The phenomenon of quantum nonlocality goes against our daily intuition. It shows a strong correlation between some quantum particles, some of which change state instantly when other quantum particles are measured, regardless of the distance between them. This phenomenon has been confirmed for slow-moving particles, but nonlocality is maintained when the particles move very fast at speeds close to the speed of light, and when their velocities are quantum-mechanically indefinite. Whether or not is being discussed. Researchers at the University of Vienna, the Austrian Academy of Sciences, and the Perimeter Institute are currently reporting in their latest issue. Physical review letter Its nonlocality is a universal property of the world, regardless of how or at what speed quantum particles move.
It’s easy to explain how correlations occur in everyday life. Imagine sending two of your friends, Alice and Bob, together each month with a pair of toy engines. Each engine can be red or blue, or electric or steam. Your friends are far away and don’t know about your choice. When your luggage arrives, you can use a device that can distinguish between red and blue to see the color of the engine, or another device to see if the engine is electric or steam. They compare measurements taken over time to look for specific correlations. In our everyday world, such correlations follow two principles: “realism” and “locality”. “Realism” means revealing only the engine color or mechanism that Alice and Bob have selected in the past, and “locality” means that Alice’s measurements cannot change the color or mechanism of Bob’s engine. That means (or vice versa). Bell’s theorem, published in 1964 and considered to be one of the most profound discoveries in the foundations of physics, states that the correlation of the quantum world is two principles (a phenomenon known as quantum nonlocality). Showed that they are incompatible.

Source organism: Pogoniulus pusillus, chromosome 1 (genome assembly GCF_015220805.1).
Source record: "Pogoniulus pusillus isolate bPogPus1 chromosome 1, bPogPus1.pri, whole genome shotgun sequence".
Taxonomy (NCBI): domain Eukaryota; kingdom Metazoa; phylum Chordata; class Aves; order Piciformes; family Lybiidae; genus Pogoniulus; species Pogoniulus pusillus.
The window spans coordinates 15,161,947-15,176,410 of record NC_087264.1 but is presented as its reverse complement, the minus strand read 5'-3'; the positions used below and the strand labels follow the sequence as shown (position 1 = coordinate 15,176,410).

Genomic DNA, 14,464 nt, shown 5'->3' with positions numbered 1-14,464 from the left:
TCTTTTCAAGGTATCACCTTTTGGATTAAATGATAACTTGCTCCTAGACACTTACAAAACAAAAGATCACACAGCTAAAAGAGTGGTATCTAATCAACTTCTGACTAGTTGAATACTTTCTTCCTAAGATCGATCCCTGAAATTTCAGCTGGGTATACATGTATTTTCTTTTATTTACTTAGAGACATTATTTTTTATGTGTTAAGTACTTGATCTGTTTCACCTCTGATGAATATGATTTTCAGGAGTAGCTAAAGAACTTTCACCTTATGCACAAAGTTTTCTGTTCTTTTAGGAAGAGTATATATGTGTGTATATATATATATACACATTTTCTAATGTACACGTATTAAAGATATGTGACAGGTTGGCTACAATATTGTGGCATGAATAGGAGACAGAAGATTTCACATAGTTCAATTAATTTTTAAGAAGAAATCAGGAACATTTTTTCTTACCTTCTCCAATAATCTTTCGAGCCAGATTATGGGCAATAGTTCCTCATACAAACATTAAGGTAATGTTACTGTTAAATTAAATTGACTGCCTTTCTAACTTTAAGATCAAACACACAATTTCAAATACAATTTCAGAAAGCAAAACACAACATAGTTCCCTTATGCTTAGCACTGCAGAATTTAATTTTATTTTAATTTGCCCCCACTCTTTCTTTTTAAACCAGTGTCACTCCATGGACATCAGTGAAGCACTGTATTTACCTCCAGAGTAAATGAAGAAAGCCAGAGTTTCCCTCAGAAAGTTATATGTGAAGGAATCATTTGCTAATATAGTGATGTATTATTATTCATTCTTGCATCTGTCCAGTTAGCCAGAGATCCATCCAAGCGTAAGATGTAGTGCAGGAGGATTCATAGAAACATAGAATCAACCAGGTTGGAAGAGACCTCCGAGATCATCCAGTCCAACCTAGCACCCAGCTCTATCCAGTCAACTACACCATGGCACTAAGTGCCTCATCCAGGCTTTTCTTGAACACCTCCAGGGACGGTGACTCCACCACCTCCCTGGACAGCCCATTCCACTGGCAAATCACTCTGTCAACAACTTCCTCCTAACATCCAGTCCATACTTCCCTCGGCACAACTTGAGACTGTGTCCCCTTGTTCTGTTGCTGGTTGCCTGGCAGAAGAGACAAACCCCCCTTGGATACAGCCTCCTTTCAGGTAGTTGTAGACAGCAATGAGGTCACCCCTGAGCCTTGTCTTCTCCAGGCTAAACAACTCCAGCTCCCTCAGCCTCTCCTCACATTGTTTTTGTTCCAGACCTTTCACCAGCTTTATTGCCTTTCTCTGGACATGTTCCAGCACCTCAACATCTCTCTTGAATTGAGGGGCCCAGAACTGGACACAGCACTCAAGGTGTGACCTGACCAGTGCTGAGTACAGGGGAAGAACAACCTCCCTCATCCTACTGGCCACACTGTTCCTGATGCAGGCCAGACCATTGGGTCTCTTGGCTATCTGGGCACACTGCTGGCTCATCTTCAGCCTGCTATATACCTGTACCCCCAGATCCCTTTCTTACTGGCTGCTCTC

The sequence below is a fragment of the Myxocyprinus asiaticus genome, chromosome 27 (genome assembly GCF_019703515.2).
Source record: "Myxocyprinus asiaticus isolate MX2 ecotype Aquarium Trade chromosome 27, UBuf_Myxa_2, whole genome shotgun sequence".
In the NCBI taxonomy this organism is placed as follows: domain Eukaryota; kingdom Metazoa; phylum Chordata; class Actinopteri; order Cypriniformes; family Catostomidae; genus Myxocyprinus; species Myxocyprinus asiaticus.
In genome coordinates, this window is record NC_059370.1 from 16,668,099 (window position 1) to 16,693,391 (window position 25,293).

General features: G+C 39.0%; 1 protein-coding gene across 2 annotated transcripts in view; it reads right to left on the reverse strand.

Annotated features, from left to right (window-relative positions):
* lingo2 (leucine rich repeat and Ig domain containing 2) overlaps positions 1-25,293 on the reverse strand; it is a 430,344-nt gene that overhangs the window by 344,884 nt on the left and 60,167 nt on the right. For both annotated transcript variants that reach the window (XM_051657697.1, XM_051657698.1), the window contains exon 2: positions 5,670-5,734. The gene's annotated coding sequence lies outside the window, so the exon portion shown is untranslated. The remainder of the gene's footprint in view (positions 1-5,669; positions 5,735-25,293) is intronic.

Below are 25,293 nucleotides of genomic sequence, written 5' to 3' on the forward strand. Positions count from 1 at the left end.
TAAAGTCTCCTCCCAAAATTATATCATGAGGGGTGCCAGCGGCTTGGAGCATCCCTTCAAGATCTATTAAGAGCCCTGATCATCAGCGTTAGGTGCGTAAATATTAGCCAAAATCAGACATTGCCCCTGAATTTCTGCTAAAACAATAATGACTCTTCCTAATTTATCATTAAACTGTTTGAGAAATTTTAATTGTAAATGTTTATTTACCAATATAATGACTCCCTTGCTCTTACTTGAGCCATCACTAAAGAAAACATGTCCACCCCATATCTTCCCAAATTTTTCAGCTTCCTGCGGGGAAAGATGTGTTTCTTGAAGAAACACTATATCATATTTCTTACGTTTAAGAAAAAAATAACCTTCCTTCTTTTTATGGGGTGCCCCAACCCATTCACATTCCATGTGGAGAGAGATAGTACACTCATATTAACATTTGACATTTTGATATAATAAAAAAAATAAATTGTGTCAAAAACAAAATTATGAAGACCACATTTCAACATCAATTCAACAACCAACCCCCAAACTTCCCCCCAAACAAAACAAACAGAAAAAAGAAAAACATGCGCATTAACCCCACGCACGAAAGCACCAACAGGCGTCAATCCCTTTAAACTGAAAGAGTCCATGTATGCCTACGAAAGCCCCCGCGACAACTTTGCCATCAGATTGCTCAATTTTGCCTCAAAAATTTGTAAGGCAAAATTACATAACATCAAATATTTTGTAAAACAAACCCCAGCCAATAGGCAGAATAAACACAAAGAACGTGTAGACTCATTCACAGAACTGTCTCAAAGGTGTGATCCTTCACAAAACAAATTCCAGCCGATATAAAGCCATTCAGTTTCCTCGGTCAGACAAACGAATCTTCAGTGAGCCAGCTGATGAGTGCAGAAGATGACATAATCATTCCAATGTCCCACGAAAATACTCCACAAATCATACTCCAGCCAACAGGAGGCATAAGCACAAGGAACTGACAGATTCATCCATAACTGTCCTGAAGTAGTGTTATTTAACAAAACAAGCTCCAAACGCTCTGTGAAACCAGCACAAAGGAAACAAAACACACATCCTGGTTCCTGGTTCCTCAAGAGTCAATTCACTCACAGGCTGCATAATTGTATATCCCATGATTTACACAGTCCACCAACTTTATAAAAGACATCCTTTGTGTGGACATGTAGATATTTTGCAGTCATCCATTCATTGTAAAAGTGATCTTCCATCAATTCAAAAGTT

Quantum nonlocality has been confirmed in many experiments on atoms, ions, and electrons, the so-called Bell experiment. Not only does it have a deep philosophical meaning, it also underpins many applications such as quantum computing and quantum satellite communications. However, in all these experiments, the particles were stationary or moving slowly (scientists call this regime “non-relativistic”). One of the unsolved problems in this area that still puzzles physicists is that the particles are very fast, Speed of light (Ie, in a relativistic regime), or when they are not moving even at a well-defined speed.
For two people Quantum particles In the bell experiment high speed, Researchers predict that the correlation between particles will decrease in principle. However, if Alice and Bob adapt the measurements in a way that depends on the velocity of the particles, the correlation between the measurements remains nonlocal. Now imagine that not only do the particles move very fast, but their speed is also indefinite. Just as the infamous Schrodinger cat is dead and alive at the same time, each particle moves at the same time at different velocities, so-called superpositions. In such cases, aren’t their depictions of the world still local?
Researchers led by Časlav Brukner of the University of Vienna and the Austrian Academy of Sciences have shown that Alice and Bob can actually design experiments that prove that the world is nonlocal. For this, they used one of the most basic principles of physics. In other words, the physical phenomenon does not depend on the frame of reference we observe. For example, according to this principle, an observer will see an apple fallen from a tree touching the ground, whether moving or not. Researchers went one step further and extended this principle to refer to frames that “attached” to quantum particles. These are called “quantum reference frames”. An important insight is that if Alice and Bob can move with their respective particles along with the quantum reference frame, then the particles are stationary and the normal Bell experiment can be performed. In this way, we can prove the quantum nonlocality of any quantum particle, regardless of whether the velocity is indefinite or close to the speed of light.
“Our results prove that it is possible to design a Belle experiment of particles moving in quantum superposition at very high speeds,” said Flaminia Giacomini, one of the authors of the study. I will. Co-author Lucas Streiter concludes, “Nonlocality has shown to be a universal property of our world.” Their discoveries are expected to open up applications in quantum technologies such as quantum satellite communications and quantum computation using relativistic particles.
Lucas F. Streiter et al, Relativistic Bell Experiment in Quantum Reference Frame, Physical review letter (2021). DOI: 10.1103 / PhysRevLett.126.230403
University of Vienna
Quote: Quantum nonlocality at all velocities (2021, June 16) was obtained from https://phys.org/news/2021-06-quantum-nonlocality.html on June 16, 2021. Ta
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